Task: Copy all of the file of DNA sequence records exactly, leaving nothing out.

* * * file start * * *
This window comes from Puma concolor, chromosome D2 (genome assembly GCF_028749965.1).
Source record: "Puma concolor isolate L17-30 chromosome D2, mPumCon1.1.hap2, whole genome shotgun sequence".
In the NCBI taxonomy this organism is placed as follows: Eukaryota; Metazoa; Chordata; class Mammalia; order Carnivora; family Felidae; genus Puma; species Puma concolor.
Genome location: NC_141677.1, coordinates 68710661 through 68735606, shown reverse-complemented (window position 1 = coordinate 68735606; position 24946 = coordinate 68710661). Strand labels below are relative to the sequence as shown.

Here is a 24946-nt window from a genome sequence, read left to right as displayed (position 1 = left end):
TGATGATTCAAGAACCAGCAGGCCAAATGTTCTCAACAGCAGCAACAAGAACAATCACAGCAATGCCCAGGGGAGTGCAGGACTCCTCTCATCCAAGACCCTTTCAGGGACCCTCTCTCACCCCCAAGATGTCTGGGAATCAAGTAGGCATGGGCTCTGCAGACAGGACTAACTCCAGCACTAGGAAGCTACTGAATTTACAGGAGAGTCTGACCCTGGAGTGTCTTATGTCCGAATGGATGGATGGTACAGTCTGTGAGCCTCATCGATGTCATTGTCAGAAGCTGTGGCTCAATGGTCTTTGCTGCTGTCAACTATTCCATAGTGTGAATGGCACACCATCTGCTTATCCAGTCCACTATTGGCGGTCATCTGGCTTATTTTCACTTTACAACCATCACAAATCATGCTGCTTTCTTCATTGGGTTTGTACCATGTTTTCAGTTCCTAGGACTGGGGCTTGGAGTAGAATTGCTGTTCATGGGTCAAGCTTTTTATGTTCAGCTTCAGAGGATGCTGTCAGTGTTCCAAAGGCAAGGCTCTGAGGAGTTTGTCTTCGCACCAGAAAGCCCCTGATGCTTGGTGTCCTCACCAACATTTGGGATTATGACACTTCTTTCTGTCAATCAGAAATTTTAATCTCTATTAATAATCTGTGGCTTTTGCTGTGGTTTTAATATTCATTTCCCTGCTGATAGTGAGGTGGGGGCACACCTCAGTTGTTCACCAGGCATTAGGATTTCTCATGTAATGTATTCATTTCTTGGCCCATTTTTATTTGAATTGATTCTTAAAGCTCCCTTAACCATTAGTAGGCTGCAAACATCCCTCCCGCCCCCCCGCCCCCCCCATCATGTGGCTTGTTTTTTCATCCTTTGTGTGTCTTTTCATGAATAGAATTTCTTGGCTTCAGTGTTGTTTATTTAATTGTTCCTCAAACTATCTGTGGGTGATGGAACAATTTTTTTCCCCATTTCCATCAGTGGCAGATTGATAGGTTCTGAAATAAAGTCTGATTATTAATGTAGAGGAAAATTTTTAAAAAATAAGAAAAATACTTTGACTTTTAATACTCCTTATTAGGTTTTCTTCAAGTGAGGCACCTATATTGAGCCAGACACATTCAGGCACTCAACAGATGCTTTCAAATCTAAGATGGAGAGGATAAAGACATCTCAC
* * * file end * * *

This window comes from Puma concolor, chromosome D2 (genome assembly GCF_028749965.1).
Source record: "Puma concolor isolate L17-30 chromosome D2, mPumCon1.1.hap2, whole genome shotgun sequence".
In the NCBI taxonomy this organism is placed as follows: Eukaryota; Metazoa; Chordata; class Mammalia; order Carnivora; family Felidae; genus Puma; species Puma concolor.
Genome location: NC_141677.1, coordinates 68710661 through 68735606, shown reverse-complemented (window position 1 = coordinate 68735606; position 24946 = coordinate 68710661). Strand labels below are relative to the sequence as shown.

Here is a 24946-nt window from a genome sequence, read left to right as displayed (position 1 = left end):
TGATGATTCAAGAACCAGCAGGCCAAATGTTCTCAACAGCAGCAACAAGAACAATCACAGCAATGCCCAGGGGAGTGCAGGACTCCTCTCATCCAAGACCCTTTCAGGGACCCTCTCTCACCCCCAAGATGTCTGGGAATCAAGTAGGCATGGGCTCTGCAGACAGGACTAACTCCAGCACTAGGAAGCTACTGAATTTACAGGAGAGTCTGACCCTGGAGTGTCTTATGTCCGAATGGATGGATGGTACAGTCTGTGAGCCTCATCGATGTCATTGTCAGAAGCTGTGGCTCAATGGTCTTTGCTGCTGTCAACTATTCCATAGTGTGAATGGCACACCATCTGCTTATCCAGTCCACTATTGGCGGTCATCTGGCTTATTTTCACTTTACAACCATCACAAATCATGCTGCTTTCTTCATTGGGTTTGTACCATGTTTTCAGTTCCTAGGACTGGGGCTTGGAGTAGAATTGCTGTTCATGGGTCAAGCTTTTTATGTTCAGCTTCAGAGGATGCTGTCAGTGTTCCAAAGGCAAGGCTCTGAGGAGTTTGTCTTCGCACCAGAAAGCCCCTGATGCTTGGTGTCCTCACCAACATTTGGGATTATGACACTTCTTTCTGTCAATCAGAAATTTTAATCTCTATTAATAATCTGTGGCTTTTGCTGTGGTTTTAATATTCATTTCCCTGCTGATAGTGAGGTGGGGGCACACCTCAGTTGTTCACCAGGCATTAGGATTTCTCATGTAATGTATTCATTTCTTGGCCCATTTTTATTTGAATTGATTCTTAAAGCTCCCTTAACCATTAGTAGGCTGCAAACATCCCTCCCGCCCCCCCGCCCCCCCCATCATGTGGCTTGTTTTTTCATCCTTTGTGTGTCTTTTCATGAATAGAATTTCTTGGCTTCAGTGTTGTTTATTTAATTGTTCCTCAAACTATCTGTGGGTGATGGAACAATTTTTTTCCCCATTTCCATCAGTGGCAGATTGATAGGTTCTGAAATAAAGTCTGATTATTAATGTAGAGGAAAATTTTTAAAAAATAAGAAAAATACTTTGACTTTTAATACTCCTTATTAGGTTTTCTTCAAGTGAGGCACCTATATTGAGCCAGACACATTCAGGCACTCAACAGATGCTTTCAAATCTAAGATGGAGAGGATAAAGACATCTCAC